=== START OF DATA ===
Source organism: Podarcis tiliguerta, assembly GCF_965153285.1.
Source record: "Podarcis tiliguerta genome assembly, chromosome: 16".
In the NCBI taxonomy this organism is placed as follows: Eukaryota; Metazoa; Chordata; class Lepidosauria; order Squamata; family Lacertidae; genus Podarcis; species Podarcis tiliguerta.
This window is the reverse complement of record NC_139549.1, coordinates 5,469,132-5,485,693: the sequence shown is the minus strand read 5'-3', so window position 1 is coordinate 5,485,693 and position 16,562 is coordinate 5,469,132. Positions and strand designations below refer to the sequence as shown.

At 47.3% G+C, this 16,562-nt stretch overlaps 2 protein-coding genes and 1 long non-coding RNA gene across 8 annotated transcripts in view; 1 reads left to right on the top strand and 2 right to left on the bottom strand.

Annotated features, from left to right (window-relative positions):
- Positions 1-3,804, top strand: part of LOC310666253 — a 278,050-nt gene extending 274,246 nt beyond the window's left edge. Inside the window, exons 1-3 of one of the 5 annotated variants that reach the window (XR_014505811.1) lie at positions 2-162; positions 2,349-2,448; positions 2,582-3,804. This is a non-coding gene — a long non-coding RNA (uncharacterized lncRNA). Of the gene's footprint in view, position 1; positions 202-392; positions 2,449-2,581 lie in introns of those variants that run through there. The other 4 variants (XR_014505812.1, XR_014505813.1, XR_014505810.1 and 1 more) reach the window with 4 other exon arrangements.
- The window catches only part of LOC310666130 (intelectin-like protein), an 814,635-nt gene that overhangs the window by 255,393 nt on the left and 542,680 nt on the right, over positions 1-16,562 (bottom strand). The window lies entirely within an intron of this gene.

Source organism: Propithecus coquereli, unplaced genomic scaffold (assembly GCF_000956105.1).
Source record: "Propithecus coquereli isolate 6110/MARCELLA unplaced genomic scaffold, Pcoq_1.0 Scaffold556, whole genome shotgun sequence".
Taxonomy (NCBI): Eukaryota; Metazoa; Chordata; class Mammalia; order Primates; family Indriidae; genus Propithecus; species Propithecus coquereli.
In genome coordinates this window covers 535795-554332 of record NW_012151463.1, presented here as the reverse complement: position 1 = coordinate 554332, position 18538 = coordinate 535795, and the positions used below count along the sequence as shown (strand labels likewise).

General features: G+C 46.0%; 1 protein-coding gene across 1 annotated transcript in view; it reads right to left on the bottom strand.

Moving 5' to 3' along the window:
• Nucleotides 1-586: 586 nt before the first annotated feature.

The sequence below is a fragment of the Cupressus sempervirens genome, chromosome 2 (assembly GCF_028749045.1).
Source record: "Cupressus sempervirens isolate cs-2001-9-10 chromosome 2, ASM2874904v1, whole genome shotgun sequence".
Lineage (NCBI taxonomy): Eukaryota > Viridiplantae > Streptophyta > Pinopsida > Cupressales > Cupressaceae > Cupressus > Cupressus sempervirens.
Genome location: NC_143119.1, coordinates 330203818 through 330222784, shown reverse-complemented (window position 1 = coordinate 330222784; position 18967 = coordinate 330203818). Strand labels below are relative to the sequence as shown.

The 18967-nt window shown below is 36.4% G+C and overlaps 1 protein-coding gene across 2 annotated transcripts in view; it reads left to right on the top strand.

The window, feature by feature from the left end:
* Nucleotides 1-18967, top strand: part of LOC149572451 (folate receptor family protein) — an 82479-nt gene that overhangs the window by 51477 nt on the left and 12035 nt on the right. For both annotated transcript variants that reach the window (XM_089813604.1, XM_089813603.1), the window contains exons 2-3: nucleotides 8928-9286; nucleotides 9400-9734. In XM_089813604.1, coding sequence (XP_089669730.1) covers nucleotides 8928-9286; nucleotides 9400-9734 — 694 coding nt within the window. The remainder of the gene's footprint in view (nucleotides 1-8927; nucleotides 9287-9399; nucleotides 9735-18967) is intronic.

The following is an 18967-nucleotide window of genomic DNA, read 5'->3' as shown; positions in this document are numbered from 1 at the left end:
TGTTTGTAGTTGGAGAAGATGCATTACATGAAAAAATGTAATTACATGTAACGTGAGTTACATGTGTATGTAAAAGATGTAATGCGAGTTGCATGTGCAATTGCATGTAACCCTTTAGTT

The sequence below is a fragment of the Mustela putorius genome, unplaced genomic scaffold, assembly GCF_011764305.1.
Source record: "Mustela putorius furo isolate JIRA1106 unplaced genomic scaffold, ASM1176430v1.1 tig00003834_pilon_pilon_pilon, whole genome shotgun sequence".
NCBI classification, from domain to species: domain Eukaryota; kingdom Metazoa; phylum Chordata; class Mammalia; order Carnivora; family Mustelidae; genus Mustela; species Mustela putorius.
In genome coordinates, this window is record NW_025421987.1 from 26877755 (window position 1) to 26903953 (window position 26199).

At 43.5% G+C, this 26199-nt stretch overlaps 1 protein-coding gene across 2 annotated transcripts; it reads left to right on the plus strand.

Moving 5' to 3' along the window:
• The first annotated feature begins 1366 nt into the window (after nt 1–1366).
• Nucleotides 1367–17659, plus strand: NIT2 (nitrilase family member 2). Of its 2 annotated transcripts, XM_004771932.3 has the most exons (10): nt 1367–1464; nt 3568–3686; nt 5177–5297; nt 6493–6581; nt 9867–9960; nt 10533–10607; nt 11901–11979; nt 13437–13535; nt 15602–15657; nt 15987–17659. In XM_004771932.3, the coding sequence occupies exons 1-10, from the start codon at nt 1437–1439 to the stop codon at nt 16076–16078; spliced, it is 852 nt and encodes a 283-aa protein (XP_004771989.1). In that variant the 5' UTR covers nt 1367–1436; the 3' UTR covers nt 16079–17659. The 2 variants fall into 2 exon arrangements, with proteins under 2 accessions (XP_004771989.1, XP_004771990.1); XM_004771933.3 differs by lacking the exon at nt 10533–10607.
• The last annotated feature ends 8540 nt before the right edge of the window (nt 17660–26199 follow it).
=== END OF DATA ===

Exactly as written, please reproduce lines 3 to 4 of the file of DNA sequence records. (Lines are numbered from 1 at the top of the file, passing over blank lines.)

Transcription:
In the NCBI taxonomy this organism is placed as follows: Eukaryota; Metazoa; Chordata; class Lepidosauria; order Squamata; family Lacertidae; genus Podarcis; species Podarcis tiliguerta.
This window is the reverse complement of record NC_139549.1, coordinates 5,469,132-5,485,693: the sequence shown is the minus strand read 5'-3', so window position 1 is coordinate 5,485,693 and position 16,562 is coordinate 5,469,132. Positions and strand designations below refer to the sequence as shown.